18. ^ a b Perks, K.S.L. August 24, 1997. Hindus honor supreme deity with festival. Austin American-Statesman
  19. ^ a b Prothero, S.R. 2006. A nation of religions: the politics of pluralism in multireligious America. University of North Carolina Press
  20. ^ Kettmann, M. 2009. "The Salt Lick, a Hindu Temple, Disc Golf, The Horseshoe, and Texas Wine". Santa Barbara Independent
  21. ^ Journal of Vaishnava Studies, Volume 13, Issues 1-2. 2004.
  22. ^ a b c Ciment, J. 2001. Encyclopedia of American Immigration. Michigan: M. E. Sharpe.
  23. ^ "With guru on the lam, ashram changes name", by Sean Kimmons, San Marcos Mercury, 22 April 2011, accessed 16 May 2011
  24. ^ "Missing swami may have left Mexico, U.S. marshal says", by Eric Dexheimer, Austin American-Statesman, 13 May 2011, accessed 16 May 2011
  25. ^ Guru still missing, one year after he failed to show up for sentencing in groping trial Austin American Statesman March 05, 2012
  26. ^ a b Sharma, M. & Paliwal, B.B. 2005. Message of the Upanishads. Diamond Pocket Books Ltd.
  27. ^ Jain, N. "An Austin Haven". The Daily Texan
  28. ^ a b c Parker, J.M. October 25, 1996. "3,000 expected at Hindu celebration". San Antonio Express-News
  29. ^ a b Nevans-Pederson, M. Nov 16, 2002. "Seeking Divine unity through Hinduism". The Telegraph-Herald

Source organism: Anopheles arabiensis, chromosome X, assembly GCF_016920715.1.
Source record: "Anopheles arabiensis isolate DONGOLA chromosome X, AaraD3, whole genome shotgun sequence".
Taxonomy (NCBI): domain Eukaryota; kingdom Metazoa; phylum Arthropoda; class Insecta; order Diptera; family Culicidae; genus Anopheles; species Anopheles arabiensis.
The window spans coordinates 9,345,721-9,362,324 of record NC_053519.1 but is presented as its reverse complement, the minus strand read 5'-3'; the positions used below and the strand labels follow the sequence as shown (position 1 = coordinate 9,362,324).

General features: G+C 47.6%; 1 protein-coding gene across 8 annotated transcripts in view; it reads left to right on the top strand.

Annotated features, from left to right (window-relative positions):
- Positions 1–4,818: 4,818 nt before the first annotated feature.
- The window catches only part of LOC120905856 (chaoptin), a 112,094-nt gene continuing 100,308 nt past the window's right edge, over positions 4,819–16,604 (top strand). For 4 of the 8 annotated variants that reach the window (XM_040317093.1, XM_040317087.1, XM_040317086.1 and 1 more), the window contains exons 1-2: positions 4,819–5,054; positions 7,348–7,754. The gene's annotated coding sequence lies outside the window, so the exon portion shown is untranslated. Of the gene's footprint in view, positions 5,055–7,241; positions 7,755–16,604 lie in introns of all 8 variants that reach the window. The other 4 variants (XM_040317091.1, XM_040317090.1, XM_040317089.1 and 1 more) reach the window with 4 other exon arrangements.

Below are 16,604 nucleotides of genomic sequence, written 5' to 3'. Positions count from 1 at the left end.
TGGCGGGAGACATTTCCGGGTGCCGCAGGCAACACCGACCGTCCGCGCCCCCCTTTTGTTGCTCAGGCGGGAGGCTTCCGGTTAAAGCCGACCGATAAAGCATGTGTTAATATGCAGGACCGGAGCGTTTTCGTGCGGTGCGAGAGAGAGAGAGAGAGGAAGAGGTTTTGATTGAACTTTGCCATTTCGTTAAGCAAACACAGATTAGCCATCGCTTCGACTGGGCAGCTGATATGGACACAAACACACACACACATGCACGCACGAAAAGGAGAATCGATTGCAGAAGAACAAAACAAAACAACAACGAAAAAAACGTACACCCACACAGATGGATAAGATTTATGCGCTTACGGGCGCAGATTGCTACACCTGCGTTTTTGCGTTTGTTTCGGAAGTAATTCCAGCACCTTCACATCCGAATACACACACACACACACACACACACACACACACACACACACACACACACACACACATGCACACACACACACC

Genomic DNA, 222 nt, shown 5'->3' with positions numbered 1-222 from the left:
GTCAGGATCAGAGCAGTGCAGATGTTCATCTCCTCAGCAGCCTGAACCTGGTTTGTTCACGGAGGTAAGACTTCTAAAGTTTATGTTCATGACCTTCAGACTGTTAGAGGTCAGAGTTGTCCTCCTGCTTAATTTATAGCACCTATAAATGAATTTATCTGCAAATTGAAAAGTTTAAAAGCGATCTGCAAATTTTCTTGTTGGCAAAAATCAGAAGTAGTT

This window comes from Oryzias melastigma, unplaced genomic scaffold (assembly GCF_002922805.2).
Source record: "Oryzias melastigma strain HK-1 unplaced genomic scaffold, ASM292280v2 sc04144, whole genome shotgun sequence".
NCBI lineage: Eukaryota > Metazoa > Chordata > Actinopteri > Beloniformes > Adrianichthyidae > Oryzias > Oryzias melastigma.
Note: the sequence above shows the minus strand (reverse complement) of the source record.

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  31. ^ a b c d e Rinehart, R. 2006. Contemporary Hinduism: Ritual, Culture, and Practice. ABC-CLIO.
  32. ^ "Flavors of India". April 10, 2009. San Marcos Daily Record
  33. ^ "Best of Austin Award 2003". The Austin Chronicle
  34. ^ Lee, H.X. & Nadeau, K.M. 2011. Encyclopedia of Asian American folklore and folklife. ABC-CLIO
  35. ^ Hylton, H. & Rosie, C. 2006. Insiders' Guide to Austin. The Globe Pequot Press Inc.
  36. ^ Busby, M. 2004. The Southwest. Greenwood Publishing Group.
  37. ^ a b c d "Mayor Watson declares Radha Rani Rath Yatra Day in Austin", Sat, Nov 17, 2001. India Herald
  38. ^ a b c "Rang De with Anup Jalota at Radha Madhav Dham, Austin". Indo-American News
  39. ^ Ruth, D. 1997. "Barsana Dham". Awareness magazine. July/August 1997 Issue.